I am back from Philadelphia, where I attended my first annual conference of Investigative Reporters and Editors, the world’s largest and oldest association of investigative journalists.
#IRE15 was a record conference – nearly 1800 people from 33 countries were in attendance – the largest ever gathering on investigative journalism. It was great to meet and talk with many investigative reporters and the people who support their work.
The conference featured plenty of research resources and other useful online tools, and I’m learning about even more as I review the tip sheets and presentations posted online.
Here’s a roundup featuring some of the highlights. I plan to share more roundups as well as deep-dives into IRE material in future posts.
In a presentation by librarians Margot Williams and Barbara Gray I learned about a cool and potentially useful add-on for the Chrome browser called Facebook Friends.
This free add-on allows a user to view a list of another user’s Facebook friends EVEN if they are marked private. This add-on will also show if they have any mutual friends with the person using it.
By the way, Facebook Friends makes it much easier and faster to accomplish what was described in this article published more than a year ago.
During the “Free Tools: To Get the Job Done” session I learned about Hipchat, a service that provides online chat and document sharing when working in a group. The basic service is free and runs on most platforms. Mobile access is also available as is screen sharing and video calling.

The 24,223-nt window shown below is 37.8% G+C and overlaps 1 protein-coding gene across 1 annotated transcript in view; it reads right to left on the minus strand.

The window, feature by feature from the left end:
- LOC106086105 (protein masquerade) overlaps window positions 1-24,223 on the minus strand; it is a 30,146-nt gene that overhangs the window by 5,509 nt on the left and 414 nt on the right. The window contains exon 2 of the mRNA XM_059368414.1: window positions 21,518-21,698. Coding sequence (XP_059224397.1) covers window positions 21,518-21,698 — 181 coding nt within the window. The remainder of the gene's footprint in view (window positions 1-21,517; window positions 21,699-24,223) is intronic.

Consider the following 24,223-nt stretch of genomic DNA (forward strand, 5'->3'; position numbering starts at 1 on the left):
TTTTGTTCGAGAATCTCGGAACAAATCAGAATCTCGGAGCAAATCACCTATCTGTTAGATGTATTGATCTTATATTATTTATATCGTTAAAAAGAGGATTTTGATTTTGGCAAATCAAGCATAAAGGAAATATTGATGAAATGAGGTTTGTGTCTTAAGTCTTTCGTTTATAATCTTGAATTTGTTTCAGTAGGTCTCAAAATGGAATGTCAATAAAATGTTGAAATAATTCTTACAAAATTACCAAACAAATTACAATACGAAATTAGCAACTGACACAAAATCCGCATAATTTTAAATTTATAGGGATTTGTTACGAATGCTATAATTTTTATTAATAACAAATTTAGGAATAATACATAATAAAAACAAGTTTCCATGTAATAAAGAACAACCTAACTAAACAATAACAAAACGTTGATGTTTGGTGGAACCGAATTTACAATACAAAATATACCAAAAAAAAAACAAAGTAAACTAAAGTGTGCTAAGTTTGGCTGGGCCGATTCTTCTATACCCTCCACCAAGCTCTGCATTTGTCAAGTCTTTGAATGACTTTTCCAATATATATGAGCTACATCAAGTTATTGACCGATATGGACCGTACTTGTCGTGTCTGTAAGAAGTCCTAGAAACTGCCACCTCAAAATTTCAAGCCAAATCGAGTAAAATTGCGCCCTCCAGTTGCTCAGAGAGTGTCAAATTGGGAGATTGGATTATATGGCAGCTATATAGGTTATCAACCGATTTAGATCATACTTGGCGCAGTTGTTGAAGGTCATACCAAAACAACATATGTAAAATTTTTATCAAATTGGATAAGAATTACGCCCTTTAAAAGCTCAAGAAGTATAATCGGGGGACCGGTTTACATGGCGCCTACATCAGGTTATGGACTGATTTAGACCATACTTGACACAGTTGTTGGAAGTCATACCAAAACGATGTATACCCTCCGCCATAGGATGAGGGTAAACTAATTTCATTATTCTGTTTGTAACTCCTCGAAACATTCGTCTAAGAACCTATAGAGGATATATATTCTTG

In a “hands-on” session about web scraping, Samantha Sunne mentioned many tools and resources. As someone who is wanting to do some web scraping, I’ve already registered and begun to learn how to use Kimono, a free service that makes web-scraping a point and click operation. So far, I’m impressed.
Samantha stressed that it’s about using the right tool at the right time. All the tools and resources she discussed and demonstrated can be found here.
The presentation by the Wall Street Journal’s Daniel Gilbert mentioned the wonderful footnoted* research tool (some material is free, other resources fee-based) that is often useful when researching companies that must file documents with the U.S. Securities and Exchange Commission. In footnoted*’s own words:
“[Footnote] uses proprietary search techniques to find both hidden opportunities and early signs of potential problems buried deep in routine SEC filings.”
The Tipsheet from Danielle Ivory’s “Anatomy of a Crisis: Tracking the Records Trail (Auto Safety Edition)” alerted me to the fact that the U.S. SafeCar.gov site includes a database of some automobile recalls by non-U.S. manufacturers.
Specifically, “The Foreign Campaigns Search Engine permits searches of manufacturer foreign campaigns that involve substantially similar products offered for sale in the United States.”
Dan Russell, a senior research scientist at Google, provides a resource LOADED with Google advanced search tips and techniques. The Tip Sheet is titled, “How to Become an Instant Expert Using Google.” It also provides links to his IRE presentations from 2014 and 2013 as well as an advanced search MOOC he taught a couple of years ago.